West Virginia American Water Kicks off 2019 Water Main Replacement Projects with Statewide Planning Meeting

CHARLESTON, W.Va. – West Virginia American Water hosted its fourth annual construction season kick-off meeting this week to review the company’s planned 2019 water system improvement projects funded through the company’s Distribution System Improvement Charge (DSIC). The meeting brought together more than 150 representatives from West Virginia American Water, pipeline, excavating and paving contractors, and officials from the West Virginia Division of Highways and City of Charleston.

In 2018, West Virginia American Water spent $23.2 million to replace 146,000 feet (more than 27 miles) of aging water mains through DSIC and another $27.4 million to replace aging fire hydrants, water service lines and water meters. The company also invested $12.5 million to upgrade water treatment processes, equipment, security and technology to comply with the latest drinking water standards and enhance system reliability and resilience.

“Last year was one of our most successful construction seasons on record, allowing us to replace more water lines across our system than ever before,” explained Brian Bruce, president of West Virginia American. “In addition to making record investments in these water infrastructure projects, we also completed these projects safely. I am proud of the work accomplished by our employees and contractors with zero incidents, and we continue to put an emphasis on worker safety going forward.”

Monday’s meeting kicked off the company’s 2019 infrastructure projects, which include $18.2 million of DSIC project upgrades to water lines, valves, hydrants and water storage tanks. Some of the most significant projects scheduled for 2019 include the completion of water line upgrades along Big Tyler Road in Cross Lanes, an interconnection on Strawberry Road in St. Albans, an upgraded booster station along Woodrum Lane in Dunbar and the completion of improvements along Greenbrier Drive in Hinton up to Summers County ARH Hospital. The company also plans to install approximately 5,000 feet of 16-inch water main to replace two smaller lines along Farmdale Road in Barboursville, boosting the water supply to Huntington and Barboursville.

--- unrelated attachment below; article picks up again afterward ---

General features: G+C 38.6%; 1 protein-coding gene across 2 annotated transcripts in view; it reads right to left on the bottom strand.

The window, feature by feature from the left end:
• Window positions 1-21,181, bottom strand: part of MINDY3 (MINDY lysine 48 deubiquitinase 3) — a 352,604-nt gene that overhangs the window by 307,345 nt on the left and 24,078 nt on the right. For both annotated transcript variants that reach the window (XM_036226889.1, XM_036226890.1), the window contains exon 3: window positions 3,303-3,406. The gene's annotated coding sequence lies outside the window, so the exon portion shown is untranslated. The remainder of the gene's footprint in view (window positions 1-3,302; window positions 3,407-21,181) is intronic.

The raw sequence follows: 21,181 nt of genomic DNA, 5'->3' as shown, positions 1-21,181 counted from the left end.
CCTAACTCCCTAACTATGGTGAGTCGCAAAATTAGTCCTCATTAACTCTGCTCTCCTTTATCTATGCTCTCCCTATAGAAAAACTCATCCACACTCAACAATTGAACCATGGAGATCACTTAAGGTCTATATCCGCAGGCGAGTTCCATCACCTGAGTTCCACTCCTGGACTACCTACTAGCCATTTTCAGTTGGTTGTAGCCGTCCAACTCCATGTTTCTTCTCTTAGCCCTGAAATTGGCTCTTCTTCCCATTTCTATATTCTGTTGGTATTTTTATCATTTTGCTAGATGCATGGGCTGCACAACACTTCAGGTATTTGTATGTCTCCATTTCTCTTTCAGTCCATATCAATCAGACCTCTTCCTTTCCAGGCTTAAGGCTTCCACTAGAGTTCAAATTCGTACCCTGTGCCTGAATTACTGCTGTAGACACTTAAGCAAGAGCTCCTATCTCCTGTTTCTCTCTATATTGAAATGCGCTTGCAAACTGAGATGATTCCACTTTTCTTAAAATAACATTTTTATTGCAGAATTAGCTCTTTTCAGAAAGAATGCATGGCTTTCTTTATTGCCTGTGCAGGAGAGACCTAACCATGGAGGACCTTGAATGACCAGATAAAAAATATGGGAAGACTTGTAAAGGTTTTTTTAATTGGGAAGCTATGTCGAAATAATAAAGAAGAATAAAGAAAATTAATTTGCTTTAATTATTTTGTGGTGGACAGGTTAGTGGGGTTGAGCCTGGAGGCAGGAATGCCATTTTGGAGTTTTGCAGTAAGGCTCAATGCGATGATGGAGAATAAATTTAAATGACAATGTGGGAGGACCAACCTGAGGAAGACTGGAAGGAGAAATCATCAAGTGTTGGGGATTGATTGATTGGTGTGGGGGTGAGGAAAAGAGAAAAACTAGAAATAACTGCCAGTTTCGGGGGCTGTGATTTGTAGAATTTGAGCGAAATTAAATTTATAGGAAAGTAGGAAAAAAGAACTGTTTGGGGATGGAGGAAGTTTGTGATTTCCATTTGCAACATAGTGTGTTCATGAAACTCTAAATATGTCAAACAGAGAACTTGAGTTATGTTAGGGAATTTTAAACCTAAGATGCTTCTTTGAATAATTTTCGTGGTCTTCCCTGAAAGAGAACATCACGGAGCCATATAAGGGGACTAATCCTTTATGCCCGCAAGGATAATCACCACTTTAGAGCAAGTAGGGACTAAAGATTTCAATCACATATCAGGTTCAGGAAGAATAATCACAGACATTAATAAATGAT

“The DSIC program allows our customers to see rapid results in our infrastructure upgrade projects,” said Brett Morgan, director of engineering for West Virginia American Water Director. “Through yearly upgrades and improvements to our system, we’re able to continue serving our customers with reliable, affordable water service each day.”

West Virginia American Water customers can see how the company puts their water bills to work on the company’s Infrastructure Upgrade Map. This web-based, user-friendly map provides public transparency to how the company is investing in water main replacement projects throughout its service area. Visit www.westvirginiaamwater.com > Water Quality > Infrastructure Upgrade Map. Once the company’s construction season begins in spring 2019, customers will have the ability to view and learn about infrastructure projects in their area in real-time.

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